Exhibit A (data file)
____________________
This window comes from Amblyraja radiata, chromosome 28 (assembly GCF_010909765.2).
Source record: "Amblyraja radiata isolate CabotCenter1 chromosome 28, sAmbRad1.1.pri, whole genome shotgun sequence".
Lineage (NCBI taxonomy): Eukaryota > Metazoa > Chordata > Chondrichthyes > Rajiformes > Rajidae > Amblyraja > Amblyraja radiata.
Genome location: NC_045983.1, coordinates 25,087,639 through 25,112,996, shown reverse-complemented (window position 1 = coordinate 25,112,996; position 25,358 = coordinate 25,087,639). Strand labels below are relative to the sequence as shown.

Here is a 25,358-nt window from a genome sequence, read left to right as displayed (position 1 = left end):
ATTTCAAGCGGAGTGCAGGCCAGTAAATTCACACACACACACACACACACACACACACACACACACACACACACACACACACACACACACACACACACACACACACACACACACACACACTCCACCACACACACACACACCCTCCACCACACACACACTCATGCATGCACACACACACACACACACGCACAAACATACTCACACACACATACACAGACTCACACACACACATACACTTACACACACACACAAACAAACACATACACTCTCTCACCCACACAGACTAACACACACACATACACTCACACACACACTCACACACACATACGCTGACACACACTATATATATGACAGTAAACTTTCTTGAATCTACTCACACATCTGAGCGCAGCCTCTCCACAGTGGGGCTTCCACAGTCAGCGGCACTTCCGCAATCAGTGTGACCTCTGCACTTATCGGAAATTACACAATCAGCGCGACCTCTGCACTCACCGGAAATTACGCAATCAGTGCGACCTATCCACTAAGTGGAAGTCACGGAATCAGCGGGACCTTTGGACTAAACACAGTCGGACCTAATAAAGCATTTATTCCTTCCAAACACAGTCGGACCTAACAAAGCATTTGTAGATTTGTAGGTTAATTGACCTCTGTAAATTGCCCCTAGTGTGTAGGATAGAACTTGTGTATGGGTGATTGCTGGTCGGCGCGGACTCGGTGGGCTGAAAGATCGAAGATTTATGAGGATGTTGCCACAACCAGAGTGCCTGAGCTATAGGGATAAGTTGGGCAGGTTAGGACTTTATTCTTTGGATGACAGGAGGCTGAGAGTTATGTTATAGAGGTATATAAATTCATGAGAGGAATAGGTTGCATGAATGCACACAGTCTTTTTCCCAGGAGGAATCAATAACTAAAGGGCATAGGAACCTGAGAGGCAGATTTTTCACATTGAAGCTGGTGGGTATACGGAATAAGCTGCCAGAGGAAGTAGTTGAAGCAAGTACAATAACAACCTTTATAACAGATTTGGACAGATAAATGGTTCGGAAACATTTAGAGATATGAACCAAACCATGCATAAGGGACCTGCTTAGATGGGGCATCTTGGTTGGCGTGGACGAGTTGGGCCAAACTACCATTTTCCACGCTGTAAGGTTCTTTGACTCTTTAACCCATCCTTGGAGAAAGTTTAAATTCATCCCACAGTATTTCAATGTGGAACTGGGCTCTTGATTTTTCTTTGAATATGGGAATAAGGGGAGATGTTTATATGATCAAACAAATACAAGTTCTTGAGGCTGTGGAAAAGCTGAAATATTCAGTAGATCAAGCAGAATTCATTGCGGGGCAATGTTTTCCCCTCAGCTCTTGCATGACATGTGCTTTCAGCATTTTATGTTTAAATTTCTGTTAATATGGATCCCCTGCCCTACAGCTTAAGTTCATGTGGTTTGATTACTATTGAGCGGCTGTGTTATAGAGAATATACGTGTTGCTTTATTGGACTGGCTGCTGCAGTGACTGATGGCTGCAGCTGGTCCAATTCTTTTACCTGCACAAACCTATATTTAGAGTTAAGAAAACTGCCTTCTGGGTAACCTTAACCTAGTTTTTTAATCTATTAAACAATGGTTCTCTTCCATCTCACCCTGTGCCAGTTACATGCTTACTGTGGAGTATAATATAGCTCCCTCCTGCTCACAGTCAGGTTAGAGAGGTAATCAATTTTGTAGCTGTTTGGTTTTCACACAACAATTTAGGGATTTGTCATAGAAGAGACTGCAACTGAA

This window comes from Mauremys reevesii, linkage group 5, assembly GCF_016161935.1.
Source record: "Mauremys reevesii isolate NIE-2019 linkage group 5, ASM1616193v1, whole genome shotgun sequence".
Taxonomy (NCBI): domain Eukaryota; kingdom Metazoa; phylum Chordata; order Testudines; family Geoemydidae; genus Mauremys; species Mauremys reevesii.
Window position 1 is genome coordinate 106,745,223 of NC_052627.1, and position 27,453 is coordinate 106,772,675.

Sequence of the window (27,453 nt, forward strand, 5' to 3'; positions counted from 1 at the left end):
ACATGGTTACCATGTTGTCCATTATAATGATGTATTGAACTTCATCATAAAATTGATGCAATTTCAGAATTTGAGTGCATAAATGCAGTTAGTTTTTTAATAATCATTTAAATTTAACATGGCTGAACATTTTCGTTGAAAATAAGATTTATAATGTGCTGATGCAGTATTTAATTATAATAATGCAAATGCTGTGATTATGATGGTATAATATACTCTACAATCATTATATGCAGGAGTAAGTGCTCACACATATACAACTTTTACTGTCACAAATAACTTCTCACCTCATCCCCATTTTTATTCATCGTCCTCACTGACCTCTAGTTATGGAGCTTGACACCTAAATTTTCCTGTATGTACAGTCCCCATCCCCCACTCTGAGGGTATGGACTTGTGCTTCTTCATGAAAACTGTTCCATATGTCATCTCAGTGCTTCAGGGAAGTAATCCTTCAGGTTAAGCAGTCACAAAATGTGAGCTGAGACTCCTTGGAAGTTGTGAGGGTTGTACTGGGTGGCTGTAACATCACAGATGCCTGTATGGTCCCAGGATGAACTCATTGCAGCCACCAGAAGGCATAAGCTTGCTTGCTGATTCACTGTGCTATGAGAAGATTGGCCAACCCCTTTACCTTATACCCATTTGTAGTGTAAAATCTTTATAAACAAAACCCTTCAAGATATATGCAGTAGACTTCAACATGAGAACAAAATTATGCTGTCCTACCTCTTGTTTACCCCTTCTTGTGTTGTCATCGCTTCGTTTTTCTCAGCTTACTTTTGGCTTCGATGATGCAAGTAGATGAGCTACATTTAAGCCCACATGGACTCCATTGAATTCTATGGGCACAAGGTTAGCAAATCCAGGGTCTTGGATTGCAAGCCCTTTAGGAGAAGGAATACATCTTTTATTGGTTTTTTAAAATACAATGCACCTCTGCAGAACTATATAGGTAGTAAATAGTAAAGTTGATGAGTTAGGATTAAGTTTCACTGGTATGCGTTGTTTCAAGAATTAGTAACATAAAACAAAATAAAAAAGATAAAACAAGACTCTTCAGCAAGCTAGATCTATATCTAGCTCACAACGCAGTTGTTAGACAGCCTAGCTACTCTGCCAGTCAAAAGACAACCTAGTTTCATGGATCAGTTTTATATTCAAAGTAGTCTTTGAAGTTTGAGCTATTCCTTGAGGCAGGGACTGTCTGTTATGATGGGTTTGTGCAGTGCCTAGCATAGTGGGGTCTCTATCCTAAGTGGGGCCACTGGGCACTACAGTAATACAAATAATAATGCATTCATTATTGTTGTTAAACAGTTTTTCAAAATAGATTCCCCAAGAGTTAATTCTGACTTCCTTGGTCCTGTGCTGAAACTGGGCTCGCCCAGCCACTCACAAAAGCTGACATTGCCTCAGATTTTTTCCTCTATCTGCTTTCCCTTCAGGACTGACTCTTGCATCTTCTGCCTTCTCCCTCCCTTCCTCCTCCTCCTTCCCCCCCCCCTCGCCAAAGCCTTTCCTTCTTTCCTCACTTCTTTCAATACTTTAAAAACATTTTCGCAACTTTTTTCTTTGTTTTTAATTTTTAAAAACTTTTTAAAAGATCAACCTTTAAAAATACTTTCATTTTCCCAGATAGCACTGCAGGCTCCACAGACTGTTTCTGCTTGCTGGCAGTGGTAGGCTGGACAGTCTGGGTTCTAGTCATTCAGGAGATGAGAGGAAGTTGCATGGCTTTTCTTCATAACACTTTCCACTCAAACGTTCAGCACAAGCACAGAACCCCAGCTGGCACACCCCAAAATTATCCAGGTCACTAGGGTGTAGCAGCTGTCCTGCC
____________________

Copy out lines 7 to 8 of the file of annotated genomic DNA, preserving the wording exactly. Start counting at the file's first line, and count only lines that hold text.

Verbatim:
This window comes from Mauremys reevesii, linkage group 5, assembly GCF_016161935.1.
Source record: "Mauremys reevesii isolate NIE-2019 linkage group 5, ASM1616193v1, whole genome shotgun sequence".